The Samsung Galaxy S8+ is unquestionably the best smartphone I’ve ever owned, a gorgeous and modern device with great performance and a superior camera. And I have to return it.
It’s not you, Samsung. It’s me.
And I want to be very clear about this. Yes, there are some weird and obvious issues with the Galaxy S8+, like the inexcusably-positioned fingerprint reader. But this handset is a milestone, and it will change smartphone design permanently going forward. This device is arguably as a big a deal as the original iPhone, and I write that knowing that it sounds like hyperbole. It’s not.
For me, however, the future is still, well, in the future. I’m drowning in electronics as it is, and with smartphones in particular, my situation is such that the Galaxy S8+ just doesn’t make sense. Especially when you factor in the nearly $1000 it costs to buy one outright with a protective case.
In fact, that’s what this is really about. The money.
I maintain two wireless accounts, one at AT&T Wireless—I switched from Verizon when the first iPhone arrived in 2007—and one at Google Project Fi. My footprint at AT&T had once swelled to three accounts, the theory being that a SIM for three phone types—Windows phone, Android, and iPhone—made sense at one time. These days, only two of those platforms matter, so I only need two lines. So earlier this year, I killed off two of my AT&T accounts, saving about $60 per month in the process.
Project Fi, of course, is special. And while that’s mostly good, there’s also some bad: You can only use the service with a select list of Google phones for the most part. But the big reason I want to keep Fi around is international travel: It’s the best solution for traveling internationally by far, and I have three more trips this year already scheduled. I need to keep Project Fi.
But that Project Fi requirement means that I also need to keep my Google Pixel XL around, at least until a (hopefully improved) successor arrives later this year. Using the Pixel with Project Fi in Europe (or elsewhere) is a win-win in that the service is amazing and the Pixel takes incredible photos, especially in low-light. But as you may know, I have serious issues with the Pixel’s performance, and of course, I screwed myself over by cheaping out and getting a 32 GB version. It’s just not enough storage.
So if we forget for a moment about the three phones I just purchased—at a combined cost of about $1650—I basically maintain two phones. The Pixel, which is on the (secondary) Project Fi account, and the iPhone 7 Plus, which is on my AT&T account. The iPhone, like the Pixel, is a bit disappointing compared to its predecessors, but in this case, it’s the camera quality that has let me down. Photos taken with this phone can be quite nice, but they’re usually very muted and dull, and I feel that the two previous iPhone Plus models took better pictures.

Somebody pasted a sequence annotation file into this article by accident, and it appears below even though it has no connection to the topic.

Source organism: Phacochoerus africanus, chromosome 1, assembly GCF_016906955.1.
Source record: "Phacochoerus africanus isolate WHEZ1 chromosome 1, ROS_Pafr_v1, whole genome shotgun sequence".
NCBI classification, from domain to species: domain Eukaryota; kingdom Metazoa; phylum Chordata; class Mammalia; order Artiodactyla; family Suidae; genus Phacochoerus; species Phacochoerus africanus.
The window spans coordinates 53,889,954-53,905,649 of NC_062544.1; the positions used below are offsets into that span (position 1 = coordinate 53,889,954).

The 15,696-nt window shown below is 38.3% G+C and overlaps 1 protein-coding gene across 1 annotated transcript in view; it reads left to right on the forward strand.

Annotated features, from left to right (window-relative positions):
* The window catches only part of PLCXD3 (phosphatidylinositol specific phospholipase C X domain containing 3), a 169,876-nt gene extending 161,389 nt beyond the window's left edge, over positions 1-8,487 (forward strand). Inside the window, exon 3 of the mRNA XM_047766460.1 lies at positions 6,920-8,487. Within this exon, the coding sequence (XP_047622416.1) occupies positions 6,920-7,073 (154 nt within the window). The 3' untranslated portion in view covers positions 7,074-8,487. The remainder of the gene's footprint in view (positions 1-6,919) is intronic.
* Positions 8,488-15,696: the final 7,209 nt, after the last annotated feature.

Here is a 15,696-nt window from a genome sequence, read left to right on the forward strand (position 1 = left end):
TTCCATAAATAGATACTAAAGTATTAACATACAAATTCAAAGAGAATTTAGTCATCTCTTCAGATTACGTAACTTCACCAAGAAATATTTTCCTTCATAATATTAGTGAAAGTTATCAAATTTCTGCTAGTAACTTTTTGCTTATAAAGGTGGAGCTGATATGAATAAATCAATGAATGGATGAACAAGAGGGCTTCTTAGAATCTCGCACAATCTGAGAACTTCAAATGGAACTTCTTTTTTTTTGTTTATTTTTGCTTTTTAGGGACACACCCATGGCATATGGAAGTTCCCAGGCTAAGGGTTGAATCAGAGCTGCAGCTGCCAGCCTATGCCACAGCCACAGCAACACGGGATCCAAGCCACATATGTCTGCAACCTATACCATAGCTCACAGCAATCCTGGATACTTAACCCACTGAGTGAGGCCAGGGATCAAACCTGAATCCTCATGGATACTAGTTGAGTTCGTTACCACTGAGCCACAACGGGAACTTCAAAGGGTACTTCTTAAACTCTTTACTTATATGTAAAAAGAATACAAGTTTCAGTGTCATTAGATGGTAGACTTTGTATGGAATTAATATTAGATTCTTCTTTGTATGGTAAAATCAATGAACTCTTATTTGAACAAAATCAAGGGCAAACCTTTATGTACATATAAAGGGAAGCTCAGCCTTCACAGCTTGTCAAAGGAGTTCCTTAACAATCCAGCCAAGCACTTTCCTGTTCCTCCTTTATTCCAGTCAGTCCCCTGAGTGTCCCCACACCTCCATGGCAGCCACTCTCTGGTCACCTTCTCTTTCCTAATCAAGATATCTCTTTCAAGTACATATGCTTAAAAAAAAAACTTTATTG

I should note, too, that I paid off the Pixel XL, but that the iPhone is in Apple’s iPhone Upgrade Program. This means that I can upgrade each year. But it also means that I have a two-year contract (on the phone, not the service), that I have monthly payments, and that I’d have to pay a lot to own this thing outright. That I’m on an iPhone I’m not particularly fond of right now doesn’t help matters, for sure.
Ideally, if the Samsung Galaxy S8+ worked out, it would replace the Pixel. The Samsung is nearly perfect, and I’d love to get rid of the Pixel and use this device instead. There’s just one major issue: The Galaxy S8+ doesn’t work on Project Fi. And when push comes to shove, Project Fi is more important to me than some wonderful new phone.
The Galaxy S8+ has achieved the impossible in that it is, in my opinion, every bit as good as the iPhone, a platform I have routinely held up as superior to Android in every important way. I could use the Samsung on AT&T, in fact, I have been doing so, but it’s important for me to maintain my ties to Apple’s ecosystem, given its popularity. And let’s be serious, no matter how excellent the Galaxy is, iOS in general and the iPhone, in particular, are still excellent as well. The iPhone needs to stay on AT&T.
So if the iPhone is on AT&T and the Pixel is on Project Fi, there’s no room for the $1000-ish Samsung Galaxy S8+ in my life, as painful as that is to conclude. So I’ve contacted Samsung—I bought the phone directly—and have started the process of returning the device, and getting a refund.
A moment of silence, please.
In lieu of a formal review, allow me to quickly list a few negative things about this device. Hopefully, this will help you determine whether you will buy one for yourself.
I have three primary criticisms of the Samsung Galaxy S8+. They are:
Fingerprint reader. The position of this sensor right next to the rear camera is inexcusable. There is plenty of room below the camera, and that space would make more sense given that your finger would rest there naturally anyway. That the Galaxy S8+ ships with about 1000 other ways to authenticate doesn’t excuse this glaring design mistake, though I’m distressed to note that many reviewers have done so anyway. Do not trust people like that.